Is California making a big comeback from pandemic, as Gov. Gavin Newsom insists, or is it facing decline? New studies frame the issue.
The COVID-19 pandemic has wrought what appear to be permanent social and economic changes and nowhere is that more evident than in California.
Its disproportionate impact has laid bare, and even deepened, its socioeconomic fault lines — particularly ever-widening gaps between a mostly white and Asian overclass and a mostly Black and Latino underclass — that belie its conceits about mobility and inclusion.
Low-income workers in sectors that required physical presence, such as agriculture and logistics, ran a much-greater risk of infection, and many of them lost their jobs altogether. Meanwhile, workers in jobs that could be done remotely via computer safely used home offices and saw their incomes continue.
The state’s clumsy, politics-saturated handling of public education during the pandemic left millions of poor, non-white students to largely fend for themselves while schools serving affluent communities adjusted more adroitly.
California’s endemic housing shortage worsened, driving rents and home prices ever-higher and eroding the ability of Californians to house themselves and their families.
The state is still hundreds of thousands of jobs short of returning to pre-pandemic employment levels. Our unemployment rate is one of the nation’s highest and our poverty rate, adjusted for the cost of living, is still the highest.
These disturbing trends raise a question: Has California reached a plateau and perhaps begun to decline, or is it, as Gov. Gavin Newsom proclaims, making a “comeback” of historic proportions?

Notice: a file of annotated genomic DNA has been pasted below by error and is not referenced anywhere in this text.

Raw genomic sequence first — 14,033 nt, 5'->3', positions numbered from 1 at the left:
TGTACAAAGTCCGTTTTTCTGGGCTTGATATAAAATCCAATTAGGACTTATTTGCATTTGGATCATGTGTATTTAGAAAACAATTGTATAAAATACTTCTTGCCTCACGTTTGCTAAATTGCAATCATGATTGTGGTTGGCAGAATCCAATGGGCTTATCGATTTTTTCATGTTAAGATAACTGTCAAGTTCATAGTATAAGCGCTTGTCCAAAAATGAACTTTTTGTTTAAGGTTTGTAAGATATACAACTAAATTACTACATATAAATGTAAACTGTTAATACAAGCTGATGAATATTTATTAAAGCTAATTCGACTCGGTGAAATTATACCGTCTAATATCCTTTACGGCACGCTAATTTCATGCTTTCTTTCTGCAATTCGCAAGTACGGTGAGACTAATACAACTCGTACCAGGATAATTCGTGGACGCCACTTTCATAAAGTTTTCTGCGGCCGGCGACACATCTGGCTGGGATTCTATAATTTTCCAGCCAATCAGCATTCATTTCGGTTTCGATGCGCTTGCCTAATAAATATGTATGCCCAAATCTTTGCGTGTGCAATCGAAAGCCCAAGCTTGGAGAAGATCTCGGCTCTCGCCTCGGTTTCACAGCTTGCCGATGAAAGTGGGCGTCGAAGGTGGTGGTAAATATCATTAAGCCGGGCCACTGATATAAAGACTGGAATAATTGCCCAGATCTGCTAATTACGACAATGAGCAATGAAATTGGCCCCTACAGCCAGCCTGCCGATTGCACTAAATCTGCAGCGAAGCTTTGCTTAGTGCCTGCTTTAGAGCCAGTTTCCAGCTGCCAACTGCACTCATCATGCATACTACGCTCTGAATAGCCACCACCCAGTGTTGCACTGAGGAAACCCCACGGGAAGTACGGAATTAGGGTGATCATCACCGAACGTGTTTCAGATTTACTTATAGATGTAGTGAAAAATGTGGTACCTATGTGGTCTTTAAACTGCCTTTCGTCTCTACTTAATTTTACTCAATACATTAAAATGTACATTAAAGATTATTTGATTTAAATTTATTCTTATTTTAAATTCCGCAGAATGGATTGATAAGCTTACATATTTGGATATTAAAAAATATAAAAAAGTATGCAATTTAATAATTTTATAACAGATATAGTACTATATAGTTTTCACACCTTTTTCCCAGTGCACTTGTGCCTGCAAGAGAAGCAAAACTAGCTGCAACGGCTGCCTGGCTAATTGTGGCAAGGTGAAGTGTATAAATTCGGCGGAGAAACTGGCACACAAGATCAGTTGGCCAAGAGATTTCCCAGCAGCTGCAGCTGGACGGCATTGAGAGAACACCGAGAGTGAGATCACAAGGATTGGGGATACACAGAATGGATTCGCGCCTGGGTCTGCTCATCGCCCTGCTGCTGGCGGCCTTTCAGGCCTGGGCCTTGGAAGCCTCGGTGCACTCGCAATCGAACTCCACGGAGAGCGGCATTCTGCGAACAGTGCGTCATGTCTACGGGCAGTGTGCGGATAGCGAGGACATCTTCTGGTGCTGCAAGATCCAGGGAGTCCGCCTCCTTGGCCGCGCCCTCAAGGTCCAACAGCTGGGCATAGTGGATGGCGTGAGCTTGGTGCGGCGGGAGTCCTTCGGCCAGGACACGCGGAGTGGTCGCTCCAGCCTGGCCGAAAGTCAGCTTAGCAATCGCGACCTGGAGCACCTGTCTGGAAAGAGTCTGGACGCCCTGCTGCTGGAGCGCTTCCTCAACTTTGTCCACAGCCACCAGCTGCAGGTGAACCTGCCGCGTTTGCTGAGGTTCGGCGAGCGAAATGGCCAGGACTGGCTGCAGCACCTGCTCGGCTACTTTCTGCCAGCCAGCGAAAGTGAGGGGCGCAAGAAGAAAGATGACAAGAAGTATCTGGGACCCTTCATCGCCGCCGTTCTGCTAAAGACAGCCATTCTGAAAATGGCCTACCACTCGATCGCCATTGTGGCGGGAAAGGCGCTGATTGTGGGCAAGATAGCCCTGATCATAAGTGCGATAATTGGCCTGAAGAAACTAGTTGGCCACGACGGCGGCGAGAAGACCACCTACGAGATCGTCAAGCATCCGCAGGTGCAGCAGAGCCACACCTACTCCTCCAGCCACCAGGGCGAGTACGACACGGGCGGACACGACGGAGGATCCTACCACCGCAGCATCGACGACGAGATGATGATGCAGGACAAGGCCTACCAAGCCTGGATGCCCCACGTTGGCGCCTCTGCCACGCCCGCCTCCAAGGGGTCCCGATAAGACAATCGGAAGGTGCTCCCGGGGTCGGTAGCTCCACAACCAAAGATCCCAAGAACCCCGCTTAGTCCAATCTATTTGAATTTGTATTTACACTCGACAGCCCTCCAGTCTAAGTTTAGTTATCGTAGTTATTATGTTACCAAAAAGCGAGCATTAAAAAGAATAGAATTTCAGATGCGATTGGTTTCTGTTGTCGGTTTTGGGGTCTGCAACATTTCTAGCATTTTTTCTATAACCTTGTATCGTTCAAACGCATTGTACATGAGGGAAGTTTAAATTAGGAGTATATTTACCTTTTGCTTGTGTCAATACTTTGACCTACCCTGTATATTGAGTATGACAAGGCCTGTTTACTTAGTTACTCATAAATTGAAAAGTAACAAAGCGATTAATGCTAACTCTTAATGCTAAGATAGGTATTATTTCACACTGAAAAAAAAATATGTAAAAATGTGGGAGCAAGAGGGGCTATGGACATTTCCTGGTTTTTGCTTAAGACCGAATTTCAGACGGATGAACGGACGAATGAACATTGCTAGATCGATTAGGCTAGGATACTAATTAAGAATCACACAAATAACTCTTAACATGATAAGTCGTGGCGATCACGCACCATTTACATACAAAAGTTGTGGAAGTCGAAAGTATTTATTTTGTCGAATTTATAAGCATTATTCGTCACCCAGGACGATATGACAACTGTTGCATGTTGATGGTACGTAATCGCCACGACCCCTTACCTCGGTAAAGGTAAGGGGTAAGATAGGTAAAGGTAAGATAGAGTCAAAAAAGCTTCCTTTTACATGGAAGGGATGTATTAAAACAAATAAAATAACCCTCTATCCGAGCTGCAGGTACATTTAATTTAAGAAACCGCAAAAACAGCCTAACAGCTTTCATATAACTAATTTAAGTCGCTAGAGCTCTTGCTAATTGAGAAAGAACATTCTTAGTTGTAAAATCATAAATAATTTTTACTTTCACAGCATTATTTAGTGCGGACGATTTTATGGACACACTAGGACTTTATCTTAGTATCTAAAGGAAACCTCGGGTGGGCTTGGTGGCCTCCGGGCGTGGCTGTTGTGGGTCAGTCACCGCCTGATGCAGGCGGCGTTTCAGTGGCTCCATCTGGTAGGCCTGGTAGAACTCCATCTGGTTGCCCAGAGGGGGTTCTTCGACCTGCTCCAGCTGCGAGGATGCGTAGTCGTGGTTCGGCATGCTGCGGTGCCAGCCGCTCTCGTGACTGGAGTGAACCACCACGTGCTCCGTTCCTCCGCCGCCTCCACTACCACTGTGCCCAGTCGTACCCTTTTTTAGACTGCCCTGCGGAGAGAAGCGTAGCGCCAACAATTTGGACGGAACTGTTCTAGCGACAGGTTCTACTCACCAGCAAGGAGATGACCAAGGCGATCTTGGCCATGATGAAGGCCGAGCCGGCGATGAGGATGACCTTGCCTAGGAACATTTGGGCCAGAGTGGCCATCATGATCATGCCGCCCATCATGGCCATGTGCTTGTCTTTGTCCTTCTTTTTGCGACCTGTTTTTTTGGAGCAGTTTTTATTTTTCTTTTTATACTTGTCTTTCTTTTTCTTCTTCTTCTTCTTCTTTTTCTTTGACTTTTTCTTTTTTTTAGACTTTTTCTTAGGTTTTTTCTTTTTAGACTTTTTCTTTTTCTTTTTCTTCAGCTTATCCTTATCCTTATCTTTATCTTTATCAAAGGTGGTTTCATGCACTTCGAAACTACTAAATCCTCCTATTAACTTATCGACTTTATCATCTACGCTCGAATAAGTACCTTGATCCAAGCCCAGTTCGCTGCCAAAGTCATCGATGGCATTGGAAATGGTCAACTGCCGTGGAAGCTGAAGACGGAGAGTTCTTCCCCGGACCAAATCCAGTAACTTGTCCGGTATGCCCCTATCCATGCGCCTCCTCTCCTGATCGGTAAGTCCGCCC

A sobering poll of residents of the San Francisco Bay Area, the state’s most important economic engine, frames the issue.
Joint Venture Silicon Valley and the Bay Area News Group commissioned the poll which found widespread dissatisfaction with the region’s economic and social life and an inclination toward going elsewhere.
The poll found that 71% of respondents feel the quality of life in the Bay Area has grown worse over the past five years. A slight majority say they are likely to leave the Bay Area in the next few years, most citing high housing and other living costs and deteriorating quality of life.
Joint Venture president Russell Hancock calls it “a smothering amount of anxiety.”
The Bay Area’s dissatisfaction and pessimism is significant because its residents are overwhelmingly blue politically in a state dominated by the Democratic Party. One would expect to feel such negative vibes in the rural counties that voted to recall Newsom last month, but finding them in the Bay Area should be a political wakeup call.
A new study by Stanford University’s Institute for Economic Policy Research should be another. It delves into the differences between California and its economic and ideological arch-rival, Texas.
The study confirms what we already assumed, that California is a high-taxing and high-spending state while taxes are much lower in Texas and so is public spending. However, while California leads Texas in some measures, such as health care coverage, it also falls short of its rival in other key indices.
Despite much-lower school spending, Texas scores better than California in K-12 academic achievement. Its standing on homelessness, and housing availability and prices is better. Texas locks up more criminals, relatively, but also has a lower violent crime rate. Its power grid is more reliable and its power costs are a fraction of California’s.
Finally, while California’s population growth has been virtually nil of late, which is why it’s losing a congressional seat, Texas continues to boom — one reason being a steady flow of transplants from California such as electric car tycoon Elon Musk — and is gaining two seats.
Whether California truly comes back from the pandemic or languishes will be very revealing.